more than an hour and a half.
Nearly 300 tickets had been sold
for the CFL western final after only
two and half hours on sale at the
AMS ticket centre. The B.C. Lions
will fight for a berth to the Grey
Cup with the winner of the Winnipeg and Edmonton game in two
weeks.
"The best seats are gone but
there are still seats available," said
ticket centre clerk Brenda Lee. "Its
going to sell out," Lee said.
The line up for tickets extended
from the ticket centre all the way to
the SUB doors for most of the morning.
"If I had missed a class, I'd be
way up there in the line-up," said
Hans Birker, science 4. Birker was
at the end of the line at 9:30 a.m.
"I have a class at 10:30, but
depending on how long it takes . . .
if I have to miss a class, so be it,"
said Martin DeJonge, arts 1. "All
you have to do is sacrifice food for
a week to buy tickets," DeJonge
said.
"I'm using my student loan to
buy tickets," said Mike Bouliere,
applied science 2.
"My parents are buying them for
me," said Sheila Branscombe, arts
3. Branscombe had been waiting for
an hour and a half before the ticket
centre opened. "I'm missing
classes," she said.
"The Bombers are going to come
here and win," said Murray Otter,
graduate studies. Otter had been
waiting an hour before the tickets
went on sale to buy two. "My
wife's supporting me," he said.
Lee said tickets would have sold
faster but the computer can only
work at a certain rate.
"Its always this way for football
games," Lee said. "Its probably the
most popular event," Lee said;
Mexican students further aid after 'quake
By ANGUS FRASER
Special to The Ubyssey
MEXICO CITY — Students
from Mexico City's high schools,
colleges and universities swarmed
into the most damaged districts to
play a major role in rescue efforts
following the major earthquakes
here two months ago.
Manuel Roman, a student leader
and ambulance driver said for the
first five days after the earthquake
about one million students aided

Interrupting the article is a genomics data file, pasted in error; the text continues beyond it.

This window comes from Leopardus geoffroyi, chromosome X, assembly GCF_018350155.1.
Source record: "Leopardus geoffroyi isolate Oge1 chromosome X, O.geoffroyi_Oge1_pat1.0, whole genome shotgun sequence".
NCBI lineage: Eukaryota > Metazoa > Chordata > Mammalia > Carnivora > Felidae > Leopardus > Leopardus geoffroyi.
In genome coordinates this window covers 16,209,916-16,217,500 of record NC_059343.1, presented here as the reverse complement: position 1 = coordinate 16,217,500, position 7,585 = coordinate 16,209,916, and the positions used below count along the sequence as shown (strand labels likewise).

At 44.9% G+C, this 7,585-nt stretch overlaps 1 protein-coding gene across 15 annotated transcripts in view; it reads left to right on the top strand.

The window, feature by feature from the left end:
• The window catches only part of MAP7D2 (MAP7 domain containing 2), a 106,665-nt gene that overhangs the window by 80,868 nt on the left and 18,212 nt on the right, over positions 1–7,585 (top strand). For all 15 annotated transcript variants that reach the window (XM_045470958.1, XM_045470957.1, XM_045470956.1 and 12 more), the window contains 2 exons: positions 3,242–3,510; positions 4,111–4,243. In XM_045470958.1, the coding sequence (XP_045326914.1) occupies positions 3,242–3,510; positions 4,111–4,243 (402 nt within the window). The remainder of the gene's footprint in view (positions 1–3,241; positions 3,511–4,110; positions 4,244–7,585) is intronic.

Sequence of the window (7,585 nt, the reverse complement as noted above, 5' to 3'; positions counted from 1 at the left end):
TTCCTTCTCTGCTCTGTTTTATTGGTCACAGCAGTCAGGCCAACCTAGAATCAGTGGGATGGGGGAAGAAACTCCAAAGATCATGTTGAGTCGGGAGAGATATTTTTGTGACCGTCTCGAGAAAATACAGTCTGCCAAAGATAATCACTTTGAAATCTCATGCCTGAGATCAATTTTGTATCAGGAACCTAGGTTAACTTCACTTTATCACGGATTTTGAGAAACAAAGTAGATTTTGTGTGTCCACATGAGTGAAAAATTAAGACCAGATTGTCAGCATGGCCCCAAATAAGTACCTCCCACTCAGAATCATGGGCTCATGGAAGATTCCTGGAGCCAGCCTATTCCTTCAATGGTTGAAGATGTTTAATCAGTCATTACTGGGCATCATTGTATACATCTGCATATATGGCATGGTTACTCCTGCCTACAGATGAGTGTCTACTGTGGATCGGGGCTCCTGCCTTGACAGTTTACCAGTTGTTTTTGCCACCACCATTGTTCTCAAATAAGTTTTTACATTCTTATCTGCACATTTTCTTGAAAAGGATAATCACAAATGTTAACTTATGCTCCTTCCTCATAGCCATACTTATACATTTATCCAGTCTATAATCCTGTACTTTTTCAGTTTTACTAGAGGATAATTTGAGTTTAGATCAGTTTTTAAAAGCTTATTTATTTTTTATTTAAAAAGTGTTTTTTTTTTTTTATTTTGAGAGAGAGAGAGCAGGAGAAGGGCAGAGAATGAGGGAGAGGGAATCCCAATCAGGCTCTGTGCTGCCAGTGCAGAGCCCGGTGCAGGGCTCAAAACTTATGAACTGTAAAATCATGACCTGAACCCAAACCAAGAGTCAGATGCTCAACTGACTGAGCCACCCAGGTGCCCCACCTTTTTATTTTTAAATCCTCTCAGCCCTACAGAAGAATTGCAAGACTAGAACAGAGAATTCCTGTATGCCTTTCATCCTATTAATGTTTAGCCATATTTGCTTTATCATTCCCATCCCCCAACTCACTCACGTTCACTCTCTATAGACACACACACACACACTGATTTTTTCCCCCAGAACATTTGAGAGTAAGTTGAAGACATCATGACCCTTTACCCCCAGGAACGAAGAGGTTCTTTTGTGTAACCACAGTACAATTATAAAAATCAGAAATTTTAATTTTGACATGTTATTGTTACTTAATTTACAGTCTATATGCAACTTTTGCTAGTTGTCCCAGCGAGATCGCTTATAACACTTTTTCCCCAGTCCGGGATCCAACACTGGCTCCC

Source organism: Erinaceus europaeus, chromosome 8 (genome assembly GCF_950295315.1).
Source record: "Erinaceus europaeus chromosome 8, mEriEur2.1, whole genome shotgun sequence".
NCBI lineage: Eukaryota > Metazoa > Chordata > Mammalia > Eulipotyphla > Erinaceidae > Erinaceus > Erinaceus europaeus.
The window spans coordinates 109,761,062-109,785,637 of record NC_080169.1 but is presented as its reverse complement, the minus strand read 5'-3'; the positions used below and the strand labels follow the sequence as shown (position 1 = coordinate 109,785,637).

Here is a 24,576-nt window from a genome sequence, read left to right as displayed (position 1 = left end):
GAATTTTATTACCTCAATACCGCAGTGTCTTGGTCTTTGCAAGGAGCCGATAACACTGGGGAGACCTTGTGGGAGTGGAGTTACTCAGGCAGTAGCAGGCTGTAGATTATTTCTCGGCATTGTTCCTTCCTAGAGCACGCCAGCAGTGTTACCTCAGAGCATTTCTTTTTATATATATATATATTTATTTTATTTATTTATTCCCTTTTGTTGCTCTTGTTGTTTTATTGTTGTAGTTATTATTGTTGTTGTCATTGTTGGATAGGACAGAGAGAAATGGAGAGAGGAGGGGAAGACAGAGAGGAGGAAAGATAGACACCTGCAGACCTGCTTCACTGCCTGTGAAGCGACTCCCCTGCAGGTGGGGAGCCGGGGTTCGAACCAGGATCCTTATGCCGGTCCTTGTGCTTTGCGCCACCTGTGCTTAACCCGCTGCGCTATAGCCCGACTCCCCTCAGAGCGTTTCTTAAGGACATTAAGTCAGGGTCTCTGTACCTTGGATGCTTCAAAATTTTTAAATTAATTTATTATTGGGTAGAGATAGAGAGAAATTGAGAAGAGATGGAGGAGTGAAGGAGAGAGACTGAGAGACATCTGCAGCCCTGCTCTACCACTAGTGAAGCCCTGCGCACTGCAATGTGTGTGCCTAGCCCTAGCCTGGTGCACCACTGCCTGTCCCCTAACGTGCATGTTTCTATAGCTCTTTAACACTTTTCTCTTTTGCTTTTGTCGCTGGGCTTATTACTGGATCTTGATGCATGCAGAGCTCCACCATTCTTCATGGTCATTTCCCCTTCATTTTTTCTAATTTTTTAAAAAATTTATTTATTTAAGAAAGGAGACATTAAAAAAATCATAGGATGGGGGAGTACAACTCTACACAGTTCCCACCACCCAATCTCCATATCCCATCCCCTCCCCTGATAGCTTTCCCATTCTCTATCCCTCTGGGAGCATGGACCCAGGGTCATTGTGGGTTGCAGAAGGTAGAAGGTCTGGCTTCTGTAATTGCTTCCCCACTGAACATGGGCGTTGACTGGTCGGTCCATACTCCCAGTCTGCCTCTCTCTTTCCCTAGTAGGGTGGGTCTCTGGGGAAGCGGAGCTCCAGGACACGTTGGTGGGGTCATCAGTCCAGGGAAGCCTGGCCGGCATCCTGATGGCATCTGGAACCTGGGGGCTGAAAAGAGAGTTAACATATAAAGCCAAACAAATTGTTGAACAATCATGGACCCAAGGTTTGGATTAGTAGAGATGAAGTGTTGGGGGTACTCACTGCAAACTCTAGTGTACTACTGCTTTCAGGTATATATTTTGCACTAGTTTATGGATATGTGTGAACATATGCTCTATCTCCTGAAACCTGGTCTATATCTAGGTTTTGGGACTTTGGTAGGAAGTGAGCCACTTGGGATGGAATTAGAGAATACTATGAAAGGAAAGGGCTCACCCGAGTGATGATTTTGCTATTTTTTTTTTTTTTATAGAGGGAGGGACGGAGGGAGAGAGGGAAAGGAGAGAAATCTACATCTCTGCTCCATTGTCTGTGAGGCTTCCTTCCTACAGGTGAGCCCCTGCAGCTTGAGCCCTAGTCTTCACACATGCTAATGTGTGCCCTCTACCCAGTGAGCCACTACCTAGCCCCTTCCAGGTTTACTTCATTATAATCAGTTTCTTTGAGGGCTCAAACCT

the rescue effort in districts such as
the Zona Rosa and Moreles to help
recover people buried in the rubble.
Instructors at the Autonomous
Technological Institute (ITAM) say
25 per cent of the school's students
are still working in the barrios
hardest hit by the quake. -
Warren O'Brian at Mexico City's
English language daily, The News,
saw the student effort start immediately after the quake hit.
"Within two hours of the first
shock a medical team had arrived
from the university to administer
first aid to the survivors. Two hours
later a team of student engineers
had arrived and began dismantling
ruptured gas lines and fallen
wires," said O'Brian. He added official government response didn't
arrive until later that evening.
With up to 70 per cent of all
government buildings collapsed or
too badly damaged to be habitable,
the government effort during the
first 36 hours after the quake was
almost non-existent in many parts
of the city, he said.
The government campaign to
promote a positive public image
despite the catastrophe further
hindered the public response, he
said.
It was not until the second quake
36 hours after the first that president de la Madrid conceded the
problems outstripped the governments resources.
In the barrio Tepito, known for
its poverty and black market, the
students have been almost solely
responsible for looking after the
people's medical needs, supplying
adequate drinking water and
sheltering the displaced.
To date the only signs of government presence in Tepito are a
military field hospital and fire
trucks dispensing water.
Keegstra kept from speaking in Lethbridge
LETHBRIDGE, Alta. (CUP) —
Because of objections from faculty
and threatening phone calls,
University of Lethbridge has